In 2018, the STC again presented a plan projected to 2030. In this document, there is an extension planned for Line 4 that would expand the line northward from Martín Carrera towards Tepexpan and southward from Santa Anita to the southern part of the Periférico. Thirty-one more stations would be built according to the plan: ten southbound and 21 northbound, adding a total of 34.87 km to Line 4.[9]


Rolling stock[edit]

Line 4 has had different types of rolling stock throughout the years.

Out of the 390 trains in the Mexico City Metro network, 12 are in service in Line 4, this is the fewest trains per line in the entire system.[11]

Station list[edit]

No. Station Date opened Level Distance (km) Transfers Location
01 Martín Carrera August 29, 1981 Ground-level,
underground access.
- 0.0
  • Mexico City Metro.svg Mexico City Metro Line 6
  • Metrobus Mexico.svg Mexico City Metrobús Line 6 icon.svg Metrobús Line 6
  • STE logo.jpg TrolleDF.png Trolleybus Line LL
  • CETRAM (Bus platforms) for Santa Clara and Ecatepec
  • Gustavo A. Madero
    02 Talismán August 29, 1981 Elevated 1.3 1.3  
    03 Bondojito August 29, 1981 Elevated 1.1 2.4
  • STE logo.jpg TrolleDF.png Trolleybus Line G
  • 04 Consulado August 29, 1981 Elevated 0.8 3.2
  • Mexico City Metro.svg Mexico City Metro Line 5
  • 05 Canal del Norte August 29, 1981 Elevated 1.0 4.2   Venustiano Carranza
    06 Morelos August 29, 1981 Elevated 1.1 5.3
  • Mexico City Metro.svg Mexico City Metro Line B
  • 07 Candelaria August 29, 1981 Ground-level,
    underground access.
    1.2 6.4
  • Mexico City Metro.svg Mexico City Metro Line 1
  • 08 Fray Servando May 26, 1982 Elevated 0.8 7.3  
    09 Jamaica May 26, 1982 Elevated 1.2 8.4
  • Mexico City Metro.svg Mexico City Metro Line 9
  • STE logo.jpg TrolleDF.png Cero Emissions Corridor Line S
  • 10 Santa Anita May 26, 1982 Elevated,
    underground access.
    0.9 9.3
  • Mexico City Metro.svg Mexico City Metro Line 8
  • CETRAM (Bus platforms) (closed)
  • Iztacalco


    The following table shows each of Line 4's stations' total and average daily ridership during 2019.[1]

    Transfer station
    †‡ Transfer station and terminal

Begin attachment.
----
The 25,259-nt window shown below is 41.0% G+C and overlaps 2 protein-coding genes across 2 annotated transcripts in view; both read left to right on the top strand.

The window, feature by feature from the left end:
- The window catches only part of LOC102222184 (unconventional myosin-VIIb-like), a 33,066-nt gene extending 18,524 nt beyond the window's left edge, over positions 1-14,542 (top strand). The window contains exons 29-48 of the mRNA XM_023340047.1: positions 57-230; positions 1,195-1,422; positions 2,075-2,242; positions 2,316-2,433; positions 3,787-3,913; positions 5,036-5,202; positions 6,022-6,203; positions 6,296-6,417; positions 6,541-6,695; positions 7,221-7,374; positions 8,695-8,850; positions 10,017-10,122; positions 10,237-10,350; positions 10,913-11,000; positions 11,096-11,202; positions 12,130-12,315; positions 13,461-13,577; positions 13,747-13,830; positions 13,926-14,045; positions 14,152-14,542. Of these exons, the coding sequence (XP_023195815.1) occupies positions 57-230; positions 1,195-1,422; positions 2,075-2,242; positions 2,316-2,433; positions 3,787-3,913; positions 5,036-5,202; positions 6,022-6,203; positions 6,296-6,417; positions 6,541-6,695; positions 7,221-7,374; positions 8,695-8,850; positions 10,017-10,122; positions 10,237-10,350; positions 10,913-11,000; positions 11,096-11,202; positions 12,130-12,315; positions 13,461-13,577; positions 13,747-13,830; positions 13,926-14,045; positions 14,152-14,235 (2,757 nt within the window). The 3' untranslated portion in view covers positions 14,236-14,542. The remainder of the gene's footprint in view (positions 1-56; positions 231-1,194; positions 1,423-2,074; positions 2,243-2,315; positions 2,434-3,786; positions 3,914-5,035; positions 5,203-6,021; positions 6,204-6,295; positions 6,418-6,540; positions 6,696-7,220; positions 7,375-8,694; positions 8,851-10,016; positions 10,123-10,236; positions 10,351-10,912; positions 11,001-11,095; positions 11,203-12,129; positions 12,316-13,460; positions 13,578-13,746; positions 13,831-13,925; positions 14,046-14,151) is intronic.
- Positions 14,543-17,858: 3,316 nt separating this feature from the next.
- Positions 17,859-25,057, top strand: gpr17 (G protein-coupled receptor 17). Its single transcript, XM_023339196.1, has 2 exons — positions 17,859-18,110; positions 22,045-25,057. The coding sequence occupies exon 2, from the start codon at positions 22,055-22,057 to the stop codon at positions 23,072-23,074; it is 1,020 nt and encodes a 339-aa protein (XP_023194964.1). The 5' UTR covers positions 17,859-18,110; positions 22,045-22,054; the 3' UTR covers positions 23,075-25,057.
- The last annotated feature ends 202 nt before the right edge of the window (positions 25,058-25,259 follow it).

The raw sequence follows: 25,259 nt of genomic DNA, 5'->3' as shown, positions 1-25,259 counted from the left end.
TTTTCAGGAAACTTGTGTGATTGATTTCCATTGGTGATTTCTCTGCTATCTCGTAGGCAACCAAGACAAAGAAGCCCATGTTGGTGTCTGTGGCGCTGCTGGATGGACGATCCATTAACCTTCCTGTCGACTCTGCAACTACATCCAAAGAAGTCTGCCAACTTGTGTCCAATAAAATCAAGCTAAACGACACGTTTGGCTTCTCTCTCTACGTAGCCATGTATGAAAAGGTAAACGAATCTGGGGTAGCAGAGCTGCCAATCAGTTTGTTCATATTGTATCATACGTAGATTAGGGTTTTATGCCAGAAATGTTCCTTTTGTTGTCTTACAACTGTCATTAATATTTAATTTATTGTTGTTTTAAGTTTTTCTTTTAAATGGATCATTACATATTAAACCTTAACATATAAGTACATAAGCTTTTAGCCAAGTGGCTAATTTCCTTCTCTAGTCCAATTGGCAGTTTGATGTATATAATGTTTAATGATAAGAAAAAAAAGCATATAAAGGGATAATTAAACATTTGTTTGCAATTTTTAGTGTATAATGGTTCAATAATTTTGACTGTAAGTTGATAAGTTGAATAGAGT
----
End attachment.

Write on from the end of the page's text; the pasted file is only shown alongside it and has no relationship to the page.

Rank Station Total ridership Average daily
    1 Martín Carrera†‡ 6,818,051 18,680
    2 Canal del Norte 3,303,152 9,050
    3 Fray Servando 3,239,953 8,877
    4 Morelos 3,020,965 8,277
    5 Candelaria 2,953,147 8,091
    6 Jamaica 2,876,658 7,881
    7 Bondojito 2,371,742 6,498
    8 Talismán 1,965,881 5,386
    9 Consulado 1,608,777 4,408
    10 Santa Anita†‡ 854,706 2,342
    Total 29,013,032 79,488

    See also[edit]


    1. ^ a b c "Afluencia de estación por línea 2019" (in Spanish). Metro CDMX. Retrieved 26 April 2020.
    2. ^ "Linea 3: Indios Verdes – Universidad" (in Spanish). Archived from the original on 8 August 2011. Retrieved 14 August 2011.
    3. ^ Archambault, Richard. "Metro Line 3 » Mexico City Metro System". Retrieved 14 August 2011.
    4. ^ "Conformación de un tren". Retrieved December 16, 2017.
    5. ^ Línea 4 (Line 4)
    6. ^ "La Ciudad en el Tiempo: Línea 4 del Metro, la primera de tipo elevado". El Universal (in Spanish). 18 November 2018. Retrieved 26 April 2020.
    7. ^ Programa Maestro del Metro (2a Rev.). Comisión de Vialidad y Transporte Urbano. 1985. p. 66.
    8. ^ Plan Maestro del Metro y Trenes Ligeros. Sistema de Transporte Colectivo. 1996. p. 65.
    9. ^ Sistema de Transporte Colectivo. "Plan Maestro del Metro 2018–2030" (PDF) (in Spanish). p. 49. Retrieved 26 April 2020.
    10. ^ a b Monroy, Marco. Schwandl, Robert (ed.). "Opening Dates for Mexico City's Subway". Retrieved 5 August 2011.
    11. ^ "Parque vehicular" (in Spanish). Metro CDMX. Retrieved 3 May 2020.